Number 6 (PS, polystyrene: the infamous Styrofoam, which crops up in packaging, cups, take-out containers, egg cartons, cd and dvd cases and more.  Plastic cutlery is also number 6.)
Number 7 (OTHER, or commonly PC, polycarbonate: a catch-all category for all the plastics of mysterious origin that have wormed their way into our lives.  Best to leave these alone as often as possible, though that is difficult since this category encompasses such ubiquitous things as sunglasses and car parts, acrylic and nylon.)


Now, I'd like to make a caveat.  The use of plastics isn't all bad.  My laptop, phone and camera?  All partially plastic.  Plenty of life-saving medical instruments and supplies?  Plastic, or made up of some plastic components.  Certain nifty lightweight camping and backpacking pieces of gear that I enjoy using (like my four season tent, backpack, sleeping pad and fleece sweater)?  Definitely synthetic products.  But these things are all destined for long and useful lives when we care for them properly and change our throw-away mentality.  (My five-year-old laptop is still kicking, much to the disappointment of the guys at Best Buy.)

The point is, we must be wise in our stewardship of plastics (and the oil they are derived from) just like any other resource.  Single-use items of any material are generally unwise, wasteful and unsustainable in the long run.  Should plastics be avoided entirely?  Well, sure, that would be great.  But it's unlikely to happen. 

A more realistic goal is to phase out the plastics that are the easiest to live without.  At the top of the list of utterly unnecessary plastics are plastic bags (and other plastic packaging), plastic bottles, all types of take-away cups (like coffees and fast food sodas), and straws.  Take the Plastic Free July challenge this summer and see what habits you are able to change.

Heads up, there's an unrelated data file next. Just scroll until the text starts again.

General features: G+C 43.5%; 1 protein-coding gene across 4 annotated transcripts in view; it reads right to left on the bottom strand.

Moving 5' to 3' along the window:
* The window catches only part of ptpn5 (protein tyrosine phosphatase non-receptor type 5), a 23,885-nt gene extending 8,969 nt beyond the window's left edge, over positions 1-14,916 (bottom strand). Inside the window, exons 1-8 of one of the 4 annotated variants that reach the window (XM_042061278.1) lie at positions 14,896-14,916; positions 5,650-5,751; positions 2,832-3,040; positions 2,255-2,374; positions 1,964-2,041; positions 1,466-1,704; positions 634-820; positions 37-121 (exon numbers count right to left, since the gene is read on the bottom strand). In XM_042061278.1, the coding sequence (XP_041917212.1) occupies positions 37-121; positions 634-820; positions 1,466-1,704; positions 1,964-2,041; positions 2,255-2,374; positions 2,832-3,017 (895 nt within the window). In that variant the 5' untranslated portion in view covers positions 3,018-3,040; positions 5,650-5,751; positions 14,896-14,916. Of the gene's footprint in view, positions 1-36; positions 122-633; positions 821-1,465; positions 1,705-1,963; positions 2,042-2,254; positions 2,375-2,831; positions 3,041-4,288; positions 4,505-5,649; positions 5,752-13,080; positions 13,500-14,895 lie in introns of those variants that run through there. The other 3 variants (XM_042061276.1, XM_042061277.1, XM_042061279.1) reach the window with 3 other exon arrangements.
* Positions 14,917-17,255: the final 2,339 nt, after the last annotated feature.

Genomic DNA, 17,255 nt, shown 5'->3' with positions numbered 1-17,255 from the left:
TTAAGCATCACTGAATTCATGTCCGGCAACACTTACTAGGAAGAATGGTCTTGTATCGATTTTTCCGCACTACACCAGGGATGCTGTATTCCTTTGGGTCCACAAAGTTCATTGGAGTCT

DailyMail.uk

Below is a [somewhat graphic] photo of the stomach contents of a Cuvier's Beaked Whale that died after ingesting 30 plastic bags and other pieces of plastic.  I'd love to tell you that finding this story was difficult since this sort of occurrence is such a rarity, but a quick Google search will yield plenty of results of this nature.  Plastics in our oceans has become a huge epidemic.

photo courtesy of DailyMail.uk

Somewhere around one million sea birds and 100,000 mammals (whales, seals, etc.) die each year from ingesting or becoming entangled in plastic pollution.  And I haven't even mentioned the effects of plastic pollution on human populations around the world!

Plastic removed from the stomach of a dead Cuvier's Beaked Whale.  Read the full story here: http://www.huffingtonpost.com/entry/beached-beaked-whale-had-30-plastic-bags-stuffed-in-belly_us_58957a1de4b0c1284f262e91